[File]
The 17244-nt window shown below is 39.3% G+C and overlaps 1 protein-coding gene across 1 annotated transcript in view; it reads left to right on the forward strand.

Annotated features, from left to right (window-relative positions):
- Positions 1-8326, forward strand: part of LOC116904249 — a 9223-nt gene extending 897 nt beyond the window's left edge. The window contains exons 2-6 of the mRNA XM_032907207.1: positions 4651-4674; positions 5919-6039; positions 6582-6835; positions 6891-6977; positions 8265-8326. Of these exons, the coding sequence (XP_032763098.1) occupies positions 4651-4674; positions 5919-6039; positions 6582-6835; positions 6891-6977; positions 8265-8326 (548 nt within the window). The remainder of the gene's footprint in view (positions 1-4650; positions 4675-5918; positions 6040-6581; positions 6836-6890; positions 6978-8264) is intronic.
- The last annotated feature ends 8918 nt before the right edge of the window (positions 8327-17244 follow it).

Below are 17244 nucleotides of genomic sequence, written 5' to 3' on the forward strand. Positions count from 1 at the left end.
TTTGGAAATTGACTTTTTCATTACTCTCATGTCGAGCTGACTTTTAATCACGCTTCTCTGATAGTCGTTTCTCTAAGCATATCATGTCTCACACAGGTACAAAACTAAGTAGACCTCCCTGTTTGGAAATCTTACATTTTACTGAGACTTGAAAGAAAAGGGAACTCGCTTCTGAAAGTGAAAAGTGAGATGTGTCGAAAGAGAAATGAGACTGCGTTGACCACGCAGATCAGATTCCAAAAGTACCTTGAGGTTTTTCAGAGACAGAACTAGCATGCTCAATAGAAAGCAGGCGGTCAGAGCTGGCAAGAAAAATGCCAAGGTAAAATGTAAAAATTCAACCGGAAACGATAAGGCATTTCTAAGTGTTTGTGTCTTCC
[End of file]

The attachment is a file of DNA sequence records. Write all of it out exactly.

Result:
The 17244-nt window shown below is 39.3% G+C and overlaps 1 protein-coding gene across 1 annotated transcript in view; it reads left to right on the forward strand.

Annotated features, from left to right (window-relative positions):
- Positions 1-8326, forward strand: part of LOC116904249 — a 9223-nt gene extending 897 nt beyond the window's left edge. The window contains exons 2-6 of the mRNA XM_032907207.1: positions 4651-4674; positions 5919-6039; positions 6582-6835; positions 6891-6977; positions 8265-8326. Of these exons, the coding sequence (XP_032763098.1) occupies positions 4651-4674; positions 5919-6039; positions 6582-6835; positions 6891-6977; positions 8265-8326 (548 nt within the window). The remainder of the gene's footprint in view (positions 1-4650; positions 4675-5918; positions 6040-6581; positions 6836-6890; positions 6978-8264) is intronic.
- The last annotated feature ends 8918 nt before the right edge of the window (positions 8327-17244 follow it).

Below are 17244 nucleotides of genomic sequence, written 5' to 3' on the forward strand. Positions count from 1 at the left end.
TTTGGAAATTGACTTTTTCATTACTCTCATGTCGAGCTGACTTTTAATCACGCTTCTCTGATAGTCGTTTCTCTAAGCATATCATGTCTCACACAGGTACAAAACTAAGTAGACCTCCCTGTTTGGAAATCTTACATTTTACTGAGACTTGAAAGAAAAGGGAACTCGCTTCTGAAAGTGAAAAGTGAGATGTGTCGAAAGAGAAATGAGACTGCGTTGACCACGCAGATCAGATTCCAAAAGTACCTTGAGGTTTTTCAGAGACAGAACTAGCATGCTCAATAGAAAGCAGGCGGTCAGAGCTGGCAAGAAAAATGCCAAGGTAAAATGTAAAAATTCAACCGGAAACGATAAGGCATTTCTAAGTGTTTGTGTCTTCC